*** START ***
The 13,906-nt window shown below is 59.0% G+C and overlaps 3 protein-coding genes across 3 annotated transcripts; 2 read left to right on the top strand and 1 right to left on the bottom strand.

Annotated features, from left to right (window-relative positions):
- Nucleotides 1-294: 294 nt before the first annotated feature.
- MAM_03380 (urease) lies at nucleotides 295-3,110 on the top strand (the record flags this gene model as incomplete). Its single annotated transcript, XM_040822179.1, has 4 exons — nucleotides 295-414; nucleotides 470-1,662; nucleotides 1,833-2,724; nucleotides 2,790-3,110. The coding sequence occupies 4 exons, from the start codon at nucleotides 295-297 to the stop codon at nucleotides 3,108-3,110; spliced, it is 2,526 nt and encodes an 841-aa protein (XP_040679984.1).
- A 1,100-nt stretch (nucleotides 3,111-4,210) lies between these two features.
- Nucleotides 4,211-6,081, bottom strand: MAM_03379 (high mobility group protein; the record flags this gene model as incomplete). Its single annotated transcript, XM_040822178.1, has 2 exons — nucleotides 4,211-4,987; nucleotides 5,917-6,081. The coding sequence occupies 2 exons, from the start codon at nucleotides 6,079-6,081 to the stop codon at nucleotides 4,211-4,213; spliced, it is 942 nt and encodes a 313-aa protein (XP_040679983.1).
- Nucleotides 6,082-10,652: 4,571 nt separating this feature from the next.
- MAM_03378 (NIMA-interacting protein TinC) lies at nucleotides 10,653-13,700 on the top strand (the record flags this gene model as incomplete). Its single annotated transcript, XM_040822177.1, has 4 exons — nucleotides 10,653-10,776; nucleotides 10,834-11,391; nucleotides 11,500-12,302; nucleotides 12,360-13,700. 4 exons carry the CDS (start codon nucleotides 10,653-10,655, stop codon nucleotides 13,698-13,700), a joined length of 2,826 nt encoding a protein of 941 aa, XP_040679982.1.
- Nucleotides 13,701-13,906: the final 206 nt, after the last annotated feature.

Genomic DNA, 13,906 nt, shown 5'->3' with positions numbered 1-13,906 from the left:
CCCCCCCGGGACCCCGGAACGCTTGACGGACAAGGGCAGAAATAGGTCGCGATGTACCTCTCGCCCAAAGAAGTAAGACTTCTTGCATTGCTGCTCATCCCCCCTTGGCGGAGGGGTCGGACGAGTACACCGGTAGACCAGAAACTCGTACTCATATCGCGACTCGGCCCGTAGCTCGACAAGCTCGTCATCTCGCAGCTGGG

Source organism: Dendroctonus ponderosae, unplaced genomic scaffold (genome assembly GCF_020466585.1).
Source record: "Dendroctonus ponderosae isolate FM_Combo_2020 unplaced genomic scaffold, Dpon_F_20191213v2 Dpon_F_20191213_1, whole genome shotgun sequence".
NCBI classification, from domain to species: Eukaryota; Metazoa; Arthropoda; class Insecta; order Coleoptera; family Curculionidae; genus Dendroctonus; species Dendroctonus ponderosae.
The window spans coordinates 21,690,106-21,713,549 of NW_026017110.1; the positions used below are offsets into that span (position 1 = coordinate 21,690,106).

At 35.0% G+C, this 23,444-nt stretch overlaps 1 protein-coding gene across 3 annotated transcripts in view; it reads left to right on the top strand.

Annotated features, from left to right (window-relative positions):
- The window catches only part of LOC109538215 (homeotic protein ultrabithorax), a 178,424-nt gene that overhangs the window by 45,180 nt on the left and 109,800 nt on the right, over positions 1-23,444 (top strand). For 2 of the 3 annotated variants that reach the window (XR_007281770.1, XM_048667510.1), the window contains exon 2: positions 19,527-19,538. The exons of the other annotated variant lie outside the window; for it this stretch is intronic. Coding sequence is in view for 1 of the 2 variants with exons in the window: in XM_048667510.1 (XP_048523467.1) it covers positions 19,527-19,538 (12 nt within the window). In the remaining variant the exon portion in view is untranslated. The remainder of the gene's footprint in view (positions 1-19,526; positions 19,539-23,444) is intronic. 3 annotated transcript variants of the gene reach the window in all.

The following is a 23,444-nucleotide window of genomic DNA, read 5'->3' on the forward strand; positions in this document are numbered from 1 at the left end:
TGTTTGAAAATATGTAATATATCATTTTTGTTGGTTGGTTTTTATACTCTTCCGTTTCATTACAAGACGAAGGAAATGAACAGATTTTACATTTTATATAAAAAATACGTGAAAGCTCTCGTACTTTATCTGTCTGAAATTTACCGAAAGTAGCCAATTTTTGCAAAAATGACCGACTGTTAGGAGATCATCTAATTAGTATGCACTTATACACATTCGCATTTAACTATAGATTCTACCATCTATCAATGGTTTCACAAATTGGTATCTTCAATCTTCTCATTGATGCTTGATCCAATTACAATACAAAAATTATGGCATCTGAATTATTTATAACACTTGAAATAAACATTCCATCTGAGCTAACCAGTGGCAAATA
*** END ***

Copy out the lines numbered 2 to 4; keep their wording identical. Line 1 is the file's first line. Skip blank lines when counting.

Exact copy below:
Annotated features, from left to right (window-relative positions):
- Nucleotides 1-294: 294 nt before the first annotated feature.
- MAM_03380 (urease) lies at nucleotides 295-3,110 on the top strand (the record flags this gene model as incomplete). Its single annotated transcript, XM_040822179.1, has 4 exons — nucleotides 295-414; nucleotides 470-1,662; nucleotides 1,833-2,724; nucleotides 2,790-3,110. The coding sequence occupies 4 exons, from the start codon at nucleotides 295-297 to the stop codon at nucleotides 3,108-3,110; spliced, it is 2,526 nt and encodes an 841-aa protein (XP_040679984.1).